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The route of industrial Wola from the turn of the 19th and 20th centuries

The Warsaw Gas Works (Gazownia Warszawska) is one of the best-preserved industrial architecture complexes of the 19th and 20th centuries, consisting of: production buildings, two gas tanks, a water tower, a fire station, a coach house, as well as office and residential buildings. The former gas shelter and compressor station is the seat of the Gas Museum, but at present, visitors are not allowed to enter it – renovation works are underway in this part of the complex. It promises to be a completely new tourist attraction in the district.

Through Alojzy Pawełek park we reach two gas tanks at Prądzyńskiego Street. The higher rotunda was built in 1888, the lower one in 1900. The tanks are unique on a European scale – similar ones can only be found in Vienna.

Then we go along Prądzyńskiego Street to the footbridge over the railway tracks and reach the former factory of Lilpop, Rau and Loewenstein from 1904. This factory was famous, among others, for the production of steam locomotives, trams and cars. Before the war, the plant occupied over 22 hectares and employed 3,500 people. During the Warsaw Uprising, the Germans deported to the Reich all machines, devices, company and employee documents. After the war, only a few buildings remained, which now house service premises, offices and a music club.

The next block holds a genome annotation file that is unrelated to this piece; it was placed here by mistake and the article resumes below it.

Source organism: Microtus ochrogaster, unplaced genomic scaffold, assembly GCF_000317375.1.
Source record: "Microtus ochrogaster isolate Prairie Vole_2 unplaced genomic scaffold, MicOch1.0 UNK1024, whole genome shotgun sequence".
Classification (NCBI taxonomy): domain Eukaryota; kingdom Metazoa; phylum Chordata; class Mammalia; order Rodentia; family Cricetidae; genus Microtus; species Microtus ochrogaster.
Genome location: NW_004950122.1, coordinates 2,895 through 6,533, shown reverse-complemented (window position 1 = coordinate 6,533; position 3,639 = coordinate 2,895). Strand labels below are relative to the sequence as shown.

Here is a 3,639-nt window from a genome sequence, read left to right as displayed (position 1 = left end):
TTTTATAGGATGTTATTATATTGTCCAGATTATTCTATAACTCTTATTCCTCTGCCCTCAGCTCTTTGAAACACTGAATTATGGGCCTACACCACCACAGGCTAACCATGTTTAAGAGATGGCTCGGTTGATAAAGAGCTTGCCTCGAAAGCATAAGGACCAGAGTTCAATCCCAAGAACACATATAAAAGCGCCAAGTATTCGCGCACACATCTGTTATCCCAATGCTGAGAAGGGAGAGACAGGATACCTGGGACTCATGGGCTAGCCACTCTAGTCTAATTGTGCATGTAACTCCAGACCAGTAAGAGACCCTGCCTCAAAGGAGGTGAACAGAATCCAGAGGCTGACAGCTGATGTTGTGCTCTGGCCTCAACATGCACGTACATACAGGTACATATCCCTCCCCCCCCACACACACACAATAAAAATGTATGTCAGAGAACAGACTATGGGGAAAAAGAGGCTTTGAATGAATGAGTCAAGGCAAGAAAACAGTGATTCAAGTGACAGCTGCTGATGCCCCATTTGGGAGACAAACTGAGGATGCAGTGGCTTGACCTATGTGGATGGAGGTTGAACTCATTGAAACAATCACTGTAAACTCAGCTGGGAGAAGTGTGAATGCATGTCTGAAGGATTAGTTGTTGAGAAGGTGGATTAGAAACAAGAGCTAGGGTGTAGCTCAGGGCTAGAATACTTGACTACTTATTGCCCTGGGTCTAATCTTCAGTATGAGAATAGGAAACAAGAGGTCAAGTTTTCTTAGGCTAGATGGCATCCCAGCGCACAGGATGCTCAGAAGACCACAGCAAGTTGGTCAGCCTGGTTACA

Going further along the footbridge over Prymasa Tysiąclecia Avenue, after turning left, we reach Armatnia Street. The unique atmosphere here is created by the brick houses of the Warsaw-Kalisz Railway workers from the turn of the 19th and 20th centuries. Until recently, the place looked as if time had stopped here, now a modern housing estate is being expanded in the area. Just behind the last house you will find the brick viaduct of the Warsaw-Kalisz railway from 1902. It is one of the oldest reinforced concrete structures in Warsaw.

Author of the proposed route and photos: Aleksander Figielski
Trzypoziomowy, okrągły zbiornik gazu, wzniesiony z czerwonej cegły w formie rotundy, budynek poprzemysłowy z dziewiętnastego wieku, słoneczny dzień.
Szlak przemysłowej Woli, fot. Aleksander Figielski